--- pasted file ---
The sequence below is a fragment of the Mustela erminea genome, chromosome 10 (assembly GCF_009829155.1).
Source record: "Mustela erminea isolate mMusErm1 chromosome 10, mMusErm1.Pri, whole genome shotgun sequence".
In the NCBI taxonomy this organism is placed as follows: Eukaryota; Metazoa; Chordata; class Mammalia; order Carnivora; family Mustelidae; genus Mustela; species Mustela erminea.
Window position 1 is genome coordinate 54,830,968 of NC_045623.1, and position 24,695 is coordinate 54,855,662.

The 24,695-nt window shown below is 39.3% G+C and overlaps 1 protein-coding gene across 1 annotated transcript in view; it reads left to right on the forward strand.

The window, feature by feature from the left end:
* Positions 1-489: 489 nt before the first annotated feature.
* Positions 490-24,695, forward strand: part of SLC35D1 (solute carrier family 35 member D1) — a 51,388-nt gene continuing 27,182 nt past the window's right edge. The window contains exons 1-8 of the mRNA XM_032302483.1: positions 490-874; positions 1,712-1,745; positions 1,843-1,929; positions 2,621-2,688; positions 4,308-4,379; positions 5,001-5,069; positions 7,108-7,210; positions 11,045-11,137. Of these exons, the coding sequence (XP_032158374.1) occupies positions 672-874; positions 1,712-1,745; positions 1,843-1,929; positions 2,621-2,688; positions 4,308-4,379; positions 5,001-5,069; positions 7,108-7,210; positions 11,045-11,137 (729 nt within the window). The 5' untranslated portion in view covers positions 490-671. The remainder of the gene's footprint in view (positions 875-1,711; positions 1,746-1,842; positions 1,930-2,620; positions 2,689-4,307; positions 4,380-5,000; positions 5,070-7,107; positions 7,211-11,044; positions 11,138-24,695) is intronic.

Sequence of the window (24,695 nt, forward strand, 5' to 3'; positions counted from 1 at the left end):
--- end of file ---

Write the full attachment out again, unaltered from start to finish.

The sequence below is a fragment of the Mustela erminea genome, chromosome 10 (assembly GCF_009829155.1).
Source record: "Mustela erminea isolate mMusErm1 chromosome 10, mMusErm1.Pri, whole genome shotgun sequence".
In the NCBI taxonomy this organism is placed as follows: Eukaryota; Metazoa; Chordata; class Mammalia; order Carnivora; family Mustelidae; genus Mustela; species Mustela erminea.
Window position 1 is genome coordinate 54,830,968 of NC_045623.1, and position 24,695 is coordinate 54,855,662.

The 24,695-nt window shown below is 39.3% G+C and overlaps 1 protein-coding gene across 1 annotated transcript in view; it reads left to right on the forward strand.

The window, feature by feature from the left end:
* Positions 1-489: 489 nt before the first annotated feature.
* Positions 490-24,695, forward strand: part of SLC35D1 (solute carrier family 35 member D1) — a 51,388-nt gene continuing 27,182 nt past the window's right edge. The window contains exons 1-8 of the mRNA XM_032302483.1: positions 490-874; positions 1,712-1,745; positions 1,843-1,929; positions 2,621-2,688; positions 4,308-4,379; positions 5,001-5,069; positions 7,108-7,210; positions 11,045-11,137. Of these exons, the coding sequence (XP_032158374.1) occupies positions 672-874; positions 1,712-1,745; positions 1,843-1,929; positions 2,621-2,688; positions 4,308-4,379; positions 5,001-5,069; positions 7,108-7,210; positions 11,045-11,137 (729 nt within the window). The 5' untranslated portion in view covers positions 490-671. The remainder of the gene's footprint in view (positions 875-1,711; positions 1,746-1,842; positions 1,930-2,620; positions 2,689-4,307; positions 4,380-5,000; positions 5,070-7,107; positions 7,211-11,044; positions 11,138-24,695) is intronic.

Sequence of the window (24,695 nt, forward strand, 5' to 3'; positions counted from 1 at the left end):